University of Minnesota
University of Minnesota Foundation
Giving to medicine and health at the University of Minnesota

June 2008 Archives


Through assignments with a wide variety of nonprofit organizations, the students are serving communities in 11 different countries across Africa, Asia, Europe and South America. With eyes wide open to new cultures, terrains and climates, they are testing theories and applying practices learned in the classroom. In the process, they're discovering unforgettable lessons—maxims likely to guide their public health practice for years to come.

Kaye Lillehei

C. Walton Lillehei‚ M.D.‚ Ph.D.‚ known to many as "the father of open-heart surgery‚" earned all five of his degrees at the University of Minnesota. His widow‚ Katherine "Kaye" Lillehei‚ earned two degrees in nursing here. His brothers are all University graduates‚ as are their wives.

"The University is close to us‚" Kaye Lillehei says. "It enveloped all of us."

“If you’re going to try to change the war we treat heart disease, it’s critical to be in an environment where you can try new, crazy ideas.” - Doris Taylor, Ph.D.

University of Minnesota investigators were hard at work more than 50 years ago inventing devices and perfecting procedures that would eventually evolve into today's heart treatment mainstays.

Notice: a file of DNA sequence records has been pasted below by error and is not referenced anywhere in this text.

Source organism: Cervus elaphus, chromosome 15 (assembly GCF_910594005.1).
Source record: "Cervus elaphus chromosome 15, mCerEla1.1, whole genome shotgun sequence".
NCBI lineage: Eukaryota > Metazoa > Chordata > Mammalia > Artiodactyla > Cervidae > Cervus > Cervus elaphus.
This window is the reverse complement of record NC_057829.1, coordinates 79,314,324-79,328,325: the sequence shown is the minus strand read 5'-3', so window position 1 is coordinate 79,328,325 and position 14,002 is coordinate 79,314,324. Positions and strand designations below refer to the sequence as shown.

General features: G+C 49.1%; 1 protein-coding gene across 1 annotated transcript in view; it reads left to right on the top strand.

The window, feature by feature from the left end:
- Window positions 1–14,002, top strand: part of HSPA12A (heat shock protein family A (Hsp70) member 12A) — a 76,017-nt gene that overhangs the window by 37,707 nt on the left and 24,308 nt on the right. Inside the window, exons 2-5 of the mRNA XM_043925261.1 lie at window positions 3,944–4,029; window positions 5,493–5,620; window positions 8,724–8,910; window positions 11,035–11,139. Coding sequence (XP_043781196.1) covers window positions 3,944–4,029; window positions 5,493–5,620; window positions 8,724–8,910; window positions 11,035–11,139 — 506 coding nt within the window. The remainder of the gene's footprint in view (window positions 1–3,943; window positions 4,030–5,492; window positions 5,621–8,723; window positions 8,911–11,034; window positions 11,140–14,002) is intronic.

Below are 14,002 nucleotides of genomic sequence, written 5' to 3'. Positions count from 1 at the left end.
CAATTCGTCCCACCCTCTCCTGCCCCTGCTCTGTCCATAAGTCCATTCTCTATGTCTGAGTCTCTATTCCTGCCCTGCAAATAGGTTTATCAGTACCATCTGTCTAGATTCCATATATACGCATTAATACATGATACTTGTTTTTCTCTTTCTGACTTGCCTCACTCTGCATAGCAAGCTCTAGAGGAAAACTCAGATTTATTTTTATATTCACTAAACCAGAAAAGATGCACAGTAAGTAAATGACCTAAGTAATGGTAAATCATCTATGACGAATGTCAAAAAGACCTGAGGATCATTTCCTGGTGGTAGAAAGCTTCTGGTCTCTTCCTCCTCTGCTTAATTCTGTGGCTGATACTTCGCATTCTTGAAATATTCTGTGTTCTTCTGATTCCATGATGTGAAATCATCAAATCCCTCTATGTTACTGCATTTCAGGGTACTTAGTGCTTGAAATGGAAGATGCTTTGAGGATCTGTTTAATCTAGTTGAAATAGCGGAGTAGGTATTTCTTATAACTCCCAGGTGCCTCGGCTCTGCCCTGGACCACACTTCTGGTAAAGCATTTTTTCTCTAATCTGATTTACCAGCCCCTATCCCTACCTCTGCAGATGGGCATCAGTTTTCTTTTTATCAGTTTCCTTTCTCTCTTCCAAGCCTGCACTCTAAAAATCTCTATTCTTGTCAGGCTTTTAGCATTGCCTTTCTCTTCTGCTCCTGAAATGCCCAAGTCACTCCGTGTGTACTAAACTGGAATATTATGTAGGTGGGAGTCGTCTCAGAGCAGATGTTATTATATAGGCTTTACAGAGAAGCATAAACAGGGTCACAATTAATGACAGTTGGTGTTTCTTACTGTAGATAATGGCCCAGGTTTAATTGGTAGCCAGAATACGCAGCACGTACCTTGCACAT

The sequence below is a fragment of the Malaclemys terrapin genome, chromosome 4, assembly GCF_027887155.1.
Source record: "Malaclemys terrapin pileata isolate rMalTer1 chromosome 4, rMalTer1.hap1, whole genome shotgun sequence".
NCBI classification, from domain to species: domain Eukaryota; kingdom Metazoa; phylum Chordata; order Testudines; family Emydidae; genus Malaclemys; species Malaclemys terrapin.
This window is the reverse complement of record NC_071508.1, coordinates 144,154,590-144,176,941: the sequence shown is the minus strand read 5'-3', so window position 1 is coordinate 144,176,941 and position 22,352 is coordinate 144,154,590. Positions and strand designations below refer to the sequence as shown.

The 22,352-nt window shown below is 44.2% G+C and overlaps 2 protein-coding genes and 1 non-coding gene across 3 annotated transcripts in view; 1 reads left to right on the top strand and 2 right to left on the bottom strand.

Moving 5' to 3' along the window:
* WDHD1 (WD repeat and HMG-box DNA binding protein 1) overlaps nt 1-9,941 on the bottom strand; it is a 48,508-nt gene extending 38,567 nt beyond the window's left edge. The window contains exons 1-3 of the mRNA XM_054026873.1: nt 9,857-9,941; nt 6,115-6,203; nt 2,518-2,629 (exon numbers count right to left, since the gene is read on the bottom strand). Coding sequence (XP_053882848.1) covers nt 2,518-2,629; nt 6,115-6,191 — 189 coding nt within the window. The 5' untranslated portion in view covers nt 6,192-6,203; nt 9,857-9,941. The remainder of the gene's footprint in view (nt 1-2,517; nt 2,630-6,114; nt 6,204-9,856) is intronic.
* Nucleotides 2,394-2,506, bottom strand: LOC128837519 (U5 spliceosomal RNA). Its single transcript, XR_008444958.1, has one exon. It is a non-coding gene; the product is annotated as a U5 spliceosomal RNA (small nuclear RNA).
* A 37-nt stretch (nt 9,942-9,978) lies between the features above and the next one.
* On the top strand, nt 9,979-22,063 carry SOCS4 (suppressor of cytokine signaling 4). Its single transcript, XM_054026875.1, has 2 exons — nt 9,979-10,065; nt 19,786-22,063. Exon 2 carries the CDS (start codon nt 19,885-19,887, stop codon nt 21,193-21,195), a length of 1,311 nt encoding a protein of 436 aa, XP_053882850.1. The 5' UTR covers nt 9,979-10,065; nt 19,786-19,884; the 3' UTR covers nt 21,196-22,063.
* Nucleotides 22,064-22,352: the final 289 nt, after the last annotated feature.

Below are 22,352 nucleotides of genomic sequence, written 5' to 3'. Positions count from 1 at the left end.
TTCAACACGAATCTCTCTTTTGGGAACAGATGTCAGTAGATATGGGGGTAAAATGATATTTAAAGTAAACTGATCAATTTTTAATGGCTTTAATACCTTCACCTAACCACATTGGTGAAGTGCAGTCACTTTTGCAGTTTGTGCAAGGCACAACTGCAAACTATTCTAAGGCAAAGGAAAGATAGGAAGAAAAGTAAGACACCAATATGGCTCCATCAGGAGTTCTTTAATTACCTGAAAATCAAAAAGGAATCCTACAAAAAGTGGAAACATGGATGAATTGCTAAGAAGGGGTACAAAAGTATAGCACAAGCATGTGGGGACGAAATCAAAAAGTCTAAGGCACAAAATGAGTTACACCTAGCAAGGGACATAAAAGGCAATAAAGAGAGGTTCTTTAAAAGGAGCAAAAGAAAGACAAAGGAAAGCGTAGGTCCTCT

In 1952‚ for example‚ F. John Lewis‚ M.D.‚ Ph.D.‚ performed the world's first successful open-heart surgery‚ which used hypothermia. Two years later‚ C.Walton Lillehei‚ M.D.‚ Ph.D.‚ led the world's first successful open-heart surgery using cross-circulation. In 1957 Lillehei worked with inventor Earl Bakken to create a portable battery-powered pacemaker‚ which served as the foundation for the Medtronic‚ Inc.‚ pacemaker that keeps millions of hearts beating today.


I'd like to introduce the Lillehei Heart Institute's new newsletter‚ Innovators at Heart. You are receiving this newsletter because you have supported or otherwise shown interest in cardiovascular research‚ care‚ and service at the University of Minnesota.

With this publication‚ we will keep you informed of the many advances we're making toward better treatments for cardiovascular disease and ways to prevent damage to the heart altogether.


Marguerite Queneau was never inclined to complacency. After earning her undergraduate degree in home economics at the University of Minnesota in 1925, she quickly became an internationally recognized authority in the field of public health nutrition. Within about a decade of her graduation from the University, Queneau became the first public health nutritionist for the New York State Department of Health, where she helped build the department's reputation as a pioneer in public health nutrition.


With the stroke of his pen on April 28, Minnesota Gov. Tim Pawlenty made history, signing into law landmark legislation to fund a first-of-its-kind comprehensive research project to find answers to lingering questions about taconite worker health. The bill was authored by Rep. Tom Rukavina and enjoyed near-unanimous support in the legislature.

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